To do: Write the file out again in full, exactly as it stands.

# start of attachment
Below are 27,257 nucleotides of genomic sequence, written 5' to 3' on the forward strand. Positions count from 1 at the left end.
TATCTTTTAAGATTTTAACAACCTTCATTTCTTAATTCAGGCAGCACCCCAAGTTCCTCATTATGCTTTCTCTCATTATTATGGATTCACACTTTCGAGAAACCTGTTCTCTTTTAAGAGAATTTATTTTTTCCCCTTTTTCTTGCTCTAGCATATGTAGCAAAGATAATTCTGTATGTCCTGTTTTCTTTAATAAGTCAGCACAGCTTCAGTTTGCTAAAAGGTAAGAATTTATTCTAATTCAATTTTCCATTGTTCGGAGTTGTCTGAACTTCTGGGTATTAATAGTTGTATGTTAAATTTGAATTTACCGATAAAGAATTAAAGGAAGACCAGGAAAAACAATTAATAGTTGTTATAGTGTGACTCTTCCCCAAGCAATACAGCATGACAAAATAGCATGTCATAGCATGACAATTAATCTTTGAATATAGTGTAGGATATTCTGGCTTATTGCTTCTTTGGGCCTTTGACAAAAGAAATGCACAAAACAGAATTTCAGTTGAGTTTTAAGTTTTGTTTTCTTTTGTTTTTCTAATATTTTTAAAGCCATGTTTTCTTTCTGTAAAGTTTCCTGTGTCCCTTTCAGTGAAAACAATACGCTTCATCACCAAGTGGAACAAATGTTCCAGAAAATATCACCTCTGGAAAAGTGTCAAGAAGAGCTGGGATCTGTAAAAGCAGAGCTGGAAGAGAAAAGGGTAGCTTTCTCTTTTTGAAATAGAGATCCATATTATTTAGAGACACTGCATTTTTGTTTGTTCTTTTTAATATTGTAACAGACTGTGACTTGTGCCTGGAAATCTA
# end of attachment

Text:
Below are 27,257 nucleotides of genomic sequence, written 5' to 3' on the forward strand. Positions count from 1 at the left end.
TATCTTTTAAGATTTTAACAACCTTCATTTCTTAATTCAGGCAGCACCCCAAGTTCCTCATTATGCTTTCTCTCATTATTATGGATTCACACTTTCGAGAAACCTGTTCTCTTTTAAGAGAATTTATTTTTTCCCCTTTTTCTTGCTCTAGCATATGTAGCAAAGATAATTCTGTATGTCCTGTTTTCTTTAATAAGTCAGCACAGCTTCAGTTTGCTAAAAGGTAAGAATTTATTCTAATTCAATTTTCCATTGTTCGGAGTTGTCTGAACTTCTGGGTATTAATAGTTGTATGTTAAATTTGAATTTACCGATAAAGAATTAAAGGAAGACCAGGAAAAACAATTAATAGTTGTTATAGTGTGACTCTTCCCCAAGCAATACAGCATGACAAAATAGCATGTCATAGCATGACAATTAATCTTTGAATATAGTGTAGGATATTCTGGCTTATTGCTTCTTTGGGCCTTTGACAAAAGAAATGCACAAAACAGAATTTCAGTTGAGTTTTAAGTTTTGTTTTCTTTTGTTTTTCTAATATTTTTAAAGCCATGTTTTCTTTCTGTAAAGTTTCCTGTGTCCCTTTCAGTGAAAACAATACGCTTCATCACCAAGTGGAACAAATGTTCCAGAAAATATCACCTCTGGAAAAGTGTCAAGAAGAGCTGGGATCTGTAAAAGCAGAGCTGGAAGAGAAAAGGGTAGCTTTCTCTTTTTGAAATAGAGATCCATATTATTTAGAGACACTGCATTTTTGTTTGTTCTTTTTAATATTGTAACAGACTGTGACTTGTGCCTGGAAATCTA